“If I die young, bury me in satin, lay me down on a bed of roses”. The words of this song originally written by Kimberly Perry, seem apt in describing the late 90s Bad Girl as she lays in state.
Is Ebony Reigns really gone? That seems to be the one thought running through the minds of the hundreds who thronged the Forecourt of the State House to bid farewell to the short spark of life the industry was gifted for two years.
One of Ebony’s closest friends, Phillipa, burst into tears when Adom TV’s Sandy tried to find out what the shocking news did to her.
Just like many others, the reality is now hitting home. The interview, just like her friend’s life, was cut short.
There was a cultural display with huge, artistic drums which were beaten to rhythm to house the feet of the ‘adowa’ and ‘kete’ dancers, representing the proud region of origination of ‘Ohemaa’.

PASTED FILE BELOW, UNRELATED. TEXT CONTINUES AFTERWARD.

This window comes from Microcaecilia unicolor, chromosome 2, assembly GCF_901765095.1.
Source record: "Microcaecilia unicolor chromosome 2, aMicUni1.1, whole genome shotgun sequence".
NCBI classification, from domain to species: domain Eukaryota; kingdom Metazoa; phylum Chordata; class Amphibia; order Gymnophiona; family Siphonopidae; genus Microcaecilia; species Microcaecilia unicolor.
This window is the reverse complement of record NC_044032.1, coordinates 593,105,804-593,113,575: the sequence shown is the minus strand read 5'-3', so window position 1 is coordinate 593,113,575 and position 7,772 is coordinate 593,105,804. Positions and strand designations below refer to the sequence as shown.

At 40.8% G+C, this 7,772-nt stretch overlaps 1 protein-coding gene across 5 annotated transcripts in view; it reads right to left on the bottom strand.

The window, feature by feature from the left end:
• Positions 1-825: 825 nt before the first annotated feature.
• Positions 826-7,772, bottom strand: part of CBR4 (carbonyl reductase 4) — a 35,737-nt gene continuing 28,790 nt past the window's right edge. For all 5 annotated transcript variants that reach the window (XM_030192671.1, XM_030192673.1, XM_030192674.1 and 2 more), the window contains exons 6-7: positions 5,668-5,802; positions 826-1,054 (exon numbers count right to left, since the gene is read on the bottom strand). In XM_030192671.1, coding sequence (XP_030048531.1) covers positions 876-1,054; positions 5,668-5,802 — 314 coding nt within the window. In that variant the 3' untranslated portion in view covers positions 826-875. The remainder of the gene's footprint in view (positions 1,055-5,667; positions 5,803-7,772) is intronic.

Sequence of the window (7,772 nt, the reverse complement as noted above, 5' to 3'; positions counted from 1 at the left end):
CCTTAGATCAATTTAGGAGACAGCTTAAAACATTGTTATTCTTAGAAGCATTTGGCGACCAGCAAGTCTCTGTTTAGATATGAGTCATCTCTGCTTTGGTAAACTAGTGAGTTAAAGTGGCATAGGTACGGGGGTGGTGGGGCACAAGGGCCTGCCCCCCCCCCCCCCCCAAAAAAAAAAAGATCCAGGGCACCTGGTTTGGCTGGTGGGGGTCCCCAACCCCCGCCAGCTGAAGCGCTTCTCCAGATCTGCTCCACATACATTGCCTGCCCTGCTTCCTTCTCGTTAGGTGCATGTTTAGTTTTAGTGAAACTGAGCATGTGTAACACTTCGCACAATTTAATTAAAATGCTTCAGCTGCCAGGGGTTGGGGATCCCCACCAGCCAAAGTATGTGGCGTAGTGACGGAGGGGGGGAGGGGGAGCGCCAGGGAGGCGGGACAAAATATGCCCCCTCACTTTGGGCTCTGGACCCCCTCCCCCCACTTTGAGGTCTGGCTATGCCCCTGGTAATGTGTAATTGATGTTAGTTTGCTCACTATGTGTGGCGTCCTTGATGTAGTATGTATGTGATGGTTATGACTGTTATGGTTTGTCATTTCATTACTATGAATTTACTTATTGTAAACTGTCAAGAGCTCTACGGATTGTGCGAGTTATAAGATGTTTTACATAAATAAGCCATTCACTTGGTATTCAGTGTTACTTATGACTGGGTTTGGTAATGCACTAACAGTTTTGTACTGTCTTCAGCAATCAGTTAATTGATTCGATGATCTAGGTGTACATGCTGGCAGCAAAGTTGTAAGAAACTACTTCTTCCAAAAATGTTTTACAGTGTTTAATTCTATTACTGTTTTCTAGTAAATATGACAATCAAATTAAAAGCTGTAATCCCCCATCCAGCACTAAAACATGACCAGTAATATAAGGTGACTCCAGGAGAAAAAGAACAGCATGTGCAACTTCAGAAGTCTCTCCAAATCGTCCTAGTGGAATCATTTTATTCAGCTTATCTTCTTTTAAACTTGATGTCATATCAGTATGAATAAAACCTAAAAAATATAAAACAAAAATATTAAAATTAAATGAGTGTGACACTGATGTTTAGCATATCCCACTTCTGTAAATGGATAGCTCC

Comedienne, Afia Schwarzenneger, in an interview gave Ghanaians a dose of her usual self, hitting hard at Ghanaians for being too hard at the young musician.
Describing Ghanaians as hypocrites, the controversial TV Host, chastised the industry for not celebrating people's talents when it should.
‘"There she lies now, it’s all over. Whether you criticized her or not, it’s all over,” she ended.
Singer Mzbel, also in an interview with Sandy, described her as a "sweet person”.
"She was always smiling, wasn’t bothered by anything,” she revealed.
The accounts of people who had personal relationships with her suggestion that maybe the industry knew and criticized Ebony, but did not take its time to know Priscilla Opou Kwarteng. Perhaps she would have been appreciated better.
In the “Nana Hemaa’ tribute song done by a group of female musicians, a line by singer Efya, translates "the tree of death, should not be climbed by one person”.
This tree, Priscilla Opoku Kwarteng, is climbing unprepared and indeed alone.
Watch the live video from the funeral grounds